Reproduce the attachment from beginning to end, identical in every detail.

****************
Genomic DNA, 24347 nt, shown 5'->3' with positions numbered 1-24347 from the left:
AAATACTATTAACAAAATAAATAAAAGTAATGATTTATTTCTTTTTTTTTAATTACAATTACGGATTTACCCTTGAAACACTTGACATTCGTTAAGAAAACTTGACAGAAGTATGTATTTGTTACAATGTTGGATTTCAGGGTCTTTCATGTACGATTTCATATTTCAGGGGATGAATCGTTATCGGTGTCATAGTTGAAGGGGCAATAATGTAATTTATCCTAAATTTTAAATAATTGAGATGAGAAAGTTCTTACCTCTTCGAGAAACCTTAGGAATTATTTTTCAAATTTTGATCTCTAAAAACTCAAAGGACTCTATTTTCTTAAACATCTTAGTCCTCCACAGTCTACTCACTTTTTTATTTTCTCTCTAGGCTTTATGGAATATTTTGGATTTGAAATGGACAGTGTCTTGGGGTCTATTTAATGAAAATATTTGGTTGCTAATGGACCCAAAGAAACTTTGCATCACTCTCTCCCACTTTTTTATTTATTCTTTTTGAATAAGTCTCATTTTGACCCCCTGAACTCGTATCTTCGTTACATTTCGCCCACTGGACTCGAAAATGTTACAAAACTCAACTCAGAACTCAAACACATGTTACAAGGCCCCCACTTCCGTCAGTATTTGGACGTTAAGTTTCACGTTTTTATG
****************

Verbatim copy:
Genomic DNA, 24347 nt, shown 5'->3' with positions numbered 1-24347 from the left:
AAATACTATTAACAAAATAAATAAAAGTAATGATTTATTTCTTTTTTTTTAATTACAATTACGGATTTACCCTTGAAACACTTGACATTCGTTAAGAAAACTTGACAGAAGTATGTATTTGTTACAATGTTGGATTTCAGGGTCTTTCATGTACGATTTCATATTTCAGGGGATGAATCGTTATCGGTGTCATAGTTGAAGGGGCAATAATGTAATTTATCCTAAATTTTAAATAATTGAGATGAGAAAGTTCTTACCTCTTCGAGAAACCTTAGGAATTATTTTTCAAATTTTGATCTCTAAAAACTCAAAGGACTCTATTTTCTTAAACATCTTAGTCCTCCACAGTCTACTCACTTTTTTATTTTCTCTCTAGGCTTTATGGAATATTTTGGATTTGAAATGGACAGTGTCTTGGGGTCTATTTAATGAAAATATTTGGTTGCTAATGGACCCAAAGAAACTTTGCATCACTCTCTCCCACTTTTTTATTTATTCTTTTTGAATAAGTCTCATTTTGACCCCCTGAACTCGTATCTTCGTTACATTTCGCCCACTGGACTCGAAAATGTTACAAAACTCAACTCAGAACTCAAACACATGTTACAAGGCCCCCACTTCCGTCAGTATTTGGACGTTAAGTTTCACGTTTTTATG